It's fairly well recognized that some programmers are up to 10 times more productive than others. Joel mentions this topic on his blog. There is a whole blog devoted to the idea of the "10x productive programmer".
In years since the original study, the
general finding that "There are
order-of-magnitude differences among
programmers" has been confirmed by
many other studies of professional
programmers (Curtis 1981, Mills 1983,
DeMarco and Lister 1985, Curtis et al.
1986, Card 1987, Boehm and Papaccio
1988, Valett and McGarry 1989, Boehm
et al 2000).
Fred Brooks mentions the wide range in the quality of designers in his "No Silver Bullet" article,
The differences are not minor--they
are rather like the differences
between Salieri and Mozart. Study
after study shows that the very best
designers produce structures that are
faster, smaller, simpler, cleaner, and
produced with less effort. The
differences between the great and the
average approach an order of
The study that Brooks cites is:
H. Sackman, W.J. Erikson, and E.E. Grant, "Exploratory Experimental Studies Comparing Online and Offline Programming Performance," Communications of the ACM, Vol. 11, No. 1 (January 1968), pp. 3-11.
The way programmers are paid by employers these days makes it almost impossible to pay the great programmers a large multiple of what the entry-level salary is. When the starting salary for a just-graduated entry-level programmer, we'll call him Asok (From Dilbert), is $40K, even if the top programmer, we'll call him Linus, makes $120K that is only a multiple of 3. I'd be willing to be that Linus does much more than 3 times what Asok does, so why wouldn't we expect him to get paid more as well?
Here is a quote from Stroustrup:
"The companies are complaining because
they are hurting. They can't produce
quality products as cheaply, as
reliably, and as quickly as they would
like. They correctly see a shortage of
good developers as a part of the
problem. What they generally don't see
is that inserting a good developer
into a culture designed to constrain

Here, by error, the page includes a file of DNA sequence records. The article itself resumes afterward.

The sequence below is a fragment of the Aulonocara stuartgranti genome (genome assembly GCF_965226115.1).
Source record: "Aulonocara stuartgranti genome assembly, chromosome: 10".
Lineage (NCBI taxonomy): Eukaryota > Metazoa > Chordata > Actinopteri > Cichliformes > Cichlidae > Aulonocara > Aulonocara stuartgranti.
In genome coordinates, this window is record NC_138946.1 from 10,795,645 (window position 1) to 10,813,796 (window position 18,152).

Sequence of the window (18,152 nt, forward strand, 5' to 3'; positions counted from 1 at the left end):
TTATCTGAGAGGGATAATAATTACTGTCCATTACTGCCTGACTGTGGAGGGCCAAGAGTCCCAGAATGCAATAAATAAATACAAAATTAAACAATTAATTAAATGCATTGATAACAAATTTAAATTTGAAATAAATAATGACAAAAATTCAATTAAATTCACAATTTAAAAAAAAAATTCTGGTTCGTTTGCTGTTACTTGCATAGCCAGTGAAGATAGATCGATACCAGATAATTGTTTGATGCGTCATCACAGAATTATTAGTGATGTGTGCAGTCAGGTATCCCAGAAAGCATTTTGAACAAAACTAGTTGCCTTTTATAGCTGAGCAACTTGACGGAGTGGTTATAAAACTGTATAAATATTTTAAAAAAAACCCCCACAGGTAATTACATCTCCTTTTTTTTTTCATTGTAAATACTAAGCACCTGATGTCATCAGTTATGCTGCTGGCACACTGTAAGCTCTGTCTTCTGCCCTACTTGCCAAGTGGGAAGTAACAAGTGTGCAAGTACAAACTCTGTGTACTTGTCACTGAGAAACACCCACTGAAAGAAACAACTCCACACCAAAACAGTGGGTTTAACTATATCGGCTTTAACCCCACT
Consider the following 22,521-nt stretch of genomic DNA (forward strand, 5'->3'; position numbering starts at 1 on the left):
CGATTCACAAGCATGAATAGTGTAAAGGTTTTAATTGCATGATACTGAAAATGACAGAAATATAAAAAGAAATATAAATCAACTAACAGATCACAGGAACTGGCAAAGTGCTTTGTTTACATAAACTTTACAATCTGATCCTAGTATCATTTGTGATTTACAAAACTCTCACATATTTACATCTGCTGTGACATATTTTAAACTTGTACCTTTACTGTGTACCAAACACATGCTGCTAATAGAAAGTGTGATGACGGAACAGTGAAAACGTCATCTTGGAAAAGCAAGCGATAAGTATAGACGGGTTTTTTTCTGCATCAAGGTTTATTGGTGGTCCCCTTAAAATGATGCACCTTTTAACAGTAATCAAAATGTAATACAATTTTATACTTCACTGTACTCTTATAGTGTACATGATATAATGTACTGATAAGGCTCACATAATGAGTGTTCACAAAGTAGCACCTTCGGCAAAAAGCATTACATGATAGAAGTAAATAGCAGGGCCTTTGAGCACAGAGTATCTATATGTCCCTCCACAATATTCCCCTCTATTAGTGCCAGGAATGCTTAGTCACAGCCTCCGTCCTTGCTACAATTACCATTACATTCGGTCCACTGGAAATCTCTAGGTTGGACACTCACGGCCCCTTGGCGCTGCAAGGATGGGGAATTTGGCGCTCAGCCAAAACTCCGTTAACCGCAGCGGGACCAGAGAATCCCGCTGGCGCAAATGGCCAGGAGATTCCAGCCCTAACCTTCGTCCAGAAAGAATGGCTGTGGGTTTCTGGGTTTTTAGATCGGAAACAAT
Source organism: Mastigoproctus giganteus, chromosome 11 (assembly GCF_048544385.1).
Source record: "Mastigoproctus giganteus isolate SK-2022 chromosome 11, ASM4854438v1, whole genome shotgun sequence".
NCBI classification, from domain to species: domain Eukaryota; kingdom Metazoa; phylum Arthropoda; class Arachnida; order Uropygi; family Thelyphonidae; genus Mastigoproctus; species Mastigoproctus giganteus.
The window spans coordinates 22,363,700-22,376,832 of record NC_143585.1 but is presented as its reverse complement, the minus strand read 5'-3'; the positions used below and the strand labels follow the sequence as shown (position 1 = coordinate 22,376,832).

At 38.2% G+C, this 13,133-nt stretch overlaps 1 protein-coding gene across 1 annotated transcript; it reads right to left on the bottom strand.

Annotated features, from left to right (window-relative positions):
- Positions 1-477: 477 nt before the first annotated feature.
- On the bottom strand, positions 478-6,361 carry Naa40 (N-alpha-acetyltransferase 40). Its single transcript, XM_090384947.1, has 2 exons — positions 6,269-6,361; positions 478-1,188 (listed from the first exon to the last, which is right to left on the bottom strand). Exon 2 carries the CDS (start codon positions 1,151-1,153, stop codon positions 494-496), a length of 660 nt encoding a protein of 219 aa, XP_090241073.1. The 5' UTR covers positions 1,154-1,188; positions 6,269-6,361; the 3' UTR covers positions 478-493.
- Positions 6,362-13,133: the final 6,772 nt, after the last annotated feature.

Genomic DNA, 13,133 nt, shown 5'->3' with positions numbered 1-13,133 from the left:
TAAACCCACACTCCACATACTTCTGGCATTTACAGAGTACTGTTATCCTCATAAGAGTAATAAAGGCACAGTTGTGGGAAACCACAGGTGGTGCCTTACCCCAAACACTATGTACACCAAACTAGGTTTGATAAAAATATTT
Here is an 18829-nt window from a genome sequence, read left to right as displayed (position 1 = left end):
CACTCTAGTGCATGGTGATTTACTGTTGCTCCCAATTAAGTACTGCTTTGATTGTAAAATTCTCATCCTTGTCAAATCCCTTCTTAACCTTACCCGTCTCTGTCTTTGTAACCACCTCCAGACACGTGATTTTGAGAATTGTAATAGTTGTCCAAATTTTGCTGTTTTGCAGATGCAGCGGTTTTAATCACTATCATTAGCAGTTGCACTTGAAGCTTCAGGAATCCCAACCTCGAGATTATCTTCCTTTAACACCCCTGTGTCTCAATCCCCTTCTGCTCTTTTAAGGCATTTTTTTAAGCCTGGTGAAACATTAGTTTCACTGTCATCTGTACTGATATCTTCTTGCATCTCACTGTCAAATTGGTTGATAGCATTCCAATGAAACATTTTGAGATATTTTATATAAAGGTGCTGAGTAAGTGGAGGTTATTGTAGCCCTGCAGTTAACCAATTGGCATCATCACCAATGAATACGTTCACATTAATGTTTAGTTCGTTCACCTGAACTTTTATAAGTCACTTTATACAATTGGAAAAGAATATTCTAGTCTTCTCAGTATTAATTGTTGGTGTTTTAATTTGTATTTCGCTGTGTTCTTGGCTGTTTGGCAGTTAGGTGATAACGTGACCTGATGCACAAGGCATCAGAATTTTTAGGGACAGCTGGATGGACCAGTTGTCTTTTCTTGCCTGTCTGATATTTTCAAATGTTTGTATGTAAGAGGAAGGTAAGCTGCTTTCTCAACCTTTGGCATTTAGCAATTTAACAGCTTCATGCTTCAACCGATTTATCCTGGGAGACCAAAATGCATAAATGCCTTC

semi-skilled programmers from doing
harm is pointless because the
rules/culture will constrain the new
developer from doing anything
significantly new and better."
This leads to two questions. I'm excluding self-employed programmers and contractors. If you disagree that's fine but please include your rationale. It might be that the self-employed or contract programmers are where you find the top-10 earners, but please provide a explanation/story/rationale along with any anecdotes.
I thought up some other areas in which talent/ability affects pay.
Financial traders (commodities, stock, derivatives, etc.)
designers (fashion, interior decorators, architects, etc.)
professionals (doctor, lawyer, accountant, etc.)
Why aren't the top 1% of programmers paid like A-list movie stars?
What would the industry be like if we did pay the "Smart and gets things done" programmers 6, 8, or 10 times what an intern makes?
[Footnote: I posted this question after submitting it to the Stackoverflow podcast. It was included in episode 77 and I've written more about it as a Codewright's Tale post 'Of Rockstars and Bricklayers']
It's probably unfair to exclude contractors and the self-employed. One aspect of the highest earners in other fields is that they are free-agents. The competition for their skills is what drives up their earning power. This means they can not be interchangeable or otherwise treated as a plug-and-play resource. I liked the example in one answer of a major league baseball team trying to field two first-basemen.
Also, something that Joel mentioned in the Stackoverflow podcast (#77). There are natural dynamics to shrink any extreme performance/pay ranges between the highs and lows. One is the peer pressure of organizations to pay within a given range, another is the likelyhood that the high performer will realize their undercompensation and seek greener pastures.